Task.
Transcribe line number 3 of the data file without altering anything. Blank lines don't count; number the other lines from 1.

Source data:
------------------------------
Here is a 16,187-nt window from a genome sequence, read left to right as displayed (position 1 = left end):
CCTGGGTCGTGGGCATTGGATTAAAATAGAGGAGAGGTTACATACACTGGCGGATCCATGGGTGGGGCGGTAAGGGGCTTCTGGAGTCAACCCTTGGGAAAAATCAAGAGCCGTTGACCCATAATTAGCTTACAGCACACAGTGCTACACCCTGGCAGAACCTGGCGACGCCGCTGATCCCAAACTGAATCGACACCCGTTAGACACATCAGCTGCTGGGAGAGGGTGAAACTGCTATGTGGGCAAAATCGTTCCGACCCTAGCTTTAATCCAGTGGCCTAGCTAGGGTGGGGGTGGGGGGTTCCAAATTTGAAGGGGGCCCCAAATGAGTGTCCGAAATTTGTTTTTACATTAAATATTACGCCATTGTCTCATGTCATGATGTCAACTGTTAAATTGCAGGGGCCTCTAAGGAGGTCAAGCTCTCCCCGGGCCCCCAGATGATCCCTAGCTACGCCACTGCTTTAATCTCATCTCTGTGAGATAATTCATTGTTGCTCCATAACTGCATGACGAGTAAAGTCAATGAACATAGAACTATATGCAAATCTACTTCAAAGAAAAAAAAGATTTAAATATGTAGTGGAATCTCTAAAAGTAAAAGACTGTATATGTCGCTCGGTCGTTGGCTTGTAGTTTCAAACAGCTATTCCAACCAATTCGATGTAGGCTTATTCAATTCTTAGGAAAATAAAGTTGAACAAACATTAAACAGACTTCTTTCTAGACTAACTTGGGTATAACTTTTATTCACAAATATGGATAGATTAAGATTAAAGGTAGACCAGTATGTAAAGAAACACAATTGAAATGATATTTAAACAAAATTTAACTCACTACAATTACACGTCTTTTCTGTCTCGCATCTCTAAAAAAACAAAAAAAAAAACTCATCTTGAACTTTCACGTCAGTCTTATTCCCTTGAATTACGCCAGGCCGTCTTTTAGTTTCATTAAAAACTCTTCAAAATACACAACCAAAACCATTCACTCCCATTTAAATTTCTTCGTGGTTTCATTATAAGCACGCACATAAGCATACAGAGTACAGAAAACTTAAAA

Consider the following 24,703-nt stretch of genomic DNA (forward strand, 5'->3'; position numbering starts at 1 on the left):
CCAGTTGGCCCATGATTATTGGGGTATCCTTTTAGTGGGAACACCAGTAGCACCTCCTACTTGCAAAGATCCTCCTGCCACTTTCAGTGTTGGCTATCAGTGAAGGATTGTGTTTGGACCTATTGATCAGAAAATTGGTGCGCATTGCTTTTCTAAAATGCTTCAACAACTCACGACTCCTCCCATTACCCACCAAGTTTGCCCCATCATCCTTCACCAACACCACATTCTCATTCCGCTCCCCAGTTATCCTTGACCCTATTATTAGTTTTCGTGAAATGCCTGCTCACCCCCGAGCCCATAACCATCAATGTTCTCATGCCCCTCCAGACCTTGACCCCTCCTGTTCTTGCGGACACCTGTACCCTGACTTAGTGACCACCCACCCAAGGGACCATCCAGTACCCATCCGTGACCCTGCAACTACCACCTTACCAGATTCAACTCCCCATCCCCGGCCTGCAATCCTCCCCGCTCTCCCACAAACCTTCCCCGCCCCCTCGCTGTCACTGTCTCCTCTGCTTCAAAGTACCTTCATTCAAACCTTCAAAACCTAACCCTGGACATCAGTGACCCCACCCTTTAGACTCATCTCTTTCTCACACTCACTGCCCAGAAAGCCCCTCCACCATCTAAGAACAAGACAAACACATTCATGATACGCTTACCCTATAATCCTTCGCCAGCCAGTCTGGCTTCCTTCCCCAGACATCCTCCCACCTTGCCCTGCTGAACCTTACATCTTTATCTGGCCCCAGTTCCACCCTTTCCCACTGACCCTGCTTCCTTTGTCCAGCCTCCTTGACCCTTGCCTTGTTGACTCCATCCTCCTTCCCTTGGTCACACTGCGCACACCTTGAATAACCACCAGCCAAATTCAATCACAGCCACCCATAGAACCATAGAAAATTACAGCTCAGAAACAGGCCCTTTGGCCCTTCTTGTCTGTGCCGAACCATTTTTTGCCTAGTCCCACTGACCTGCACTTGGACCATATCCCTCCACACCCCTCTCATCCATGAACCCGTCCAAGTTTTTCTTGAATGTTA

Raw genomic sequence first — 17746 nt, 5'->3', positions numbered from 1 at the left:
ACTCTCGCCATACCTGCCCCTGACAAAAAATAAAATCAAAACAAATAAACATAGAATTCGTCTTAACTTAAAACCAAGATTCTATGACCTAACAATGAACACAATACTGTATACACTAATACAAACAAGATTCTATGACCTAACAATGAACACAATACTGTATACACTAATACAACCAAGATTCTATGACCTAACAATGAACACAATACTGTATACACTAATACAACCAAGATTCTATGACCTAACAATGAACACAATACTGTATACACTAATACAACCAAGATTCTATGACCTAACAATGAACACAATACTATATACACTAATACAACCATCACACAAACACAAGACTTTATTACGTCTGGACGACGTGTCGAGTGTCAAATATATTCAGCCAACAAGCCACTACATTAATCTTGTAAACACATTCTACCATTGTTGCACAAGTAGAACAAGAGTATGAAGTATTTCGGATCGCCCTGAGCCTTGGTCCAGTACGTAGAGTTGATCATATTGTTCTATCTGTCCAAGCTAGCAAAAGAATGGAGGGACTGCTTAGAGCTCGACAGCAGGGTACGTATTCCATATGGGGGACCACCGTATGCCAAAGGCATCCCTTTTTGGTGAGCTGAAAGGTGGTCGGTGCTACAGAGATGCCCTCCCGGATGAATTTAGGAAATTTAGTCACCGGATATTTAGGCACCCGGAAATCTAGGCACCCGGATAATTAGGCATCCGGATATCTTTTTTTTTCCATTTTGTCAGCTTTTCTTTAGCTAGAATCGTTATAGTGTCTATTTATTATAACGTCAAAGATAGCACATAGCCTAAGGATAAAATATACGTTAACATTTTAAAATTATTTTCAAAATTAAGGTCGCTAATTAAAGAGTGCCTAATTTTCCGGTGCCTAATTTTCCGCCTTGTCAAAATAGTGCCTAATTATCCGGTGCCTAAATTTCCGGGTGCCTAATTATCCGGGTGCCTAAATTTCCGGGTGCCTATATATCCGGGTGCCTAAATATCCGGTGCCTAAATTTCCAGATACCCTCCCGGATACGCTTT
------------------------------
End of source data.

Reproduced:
Consider the following 24,703-nt stretch of genomic DNA (forward strand, 5'->3'; position numbering starts at 1 on the left):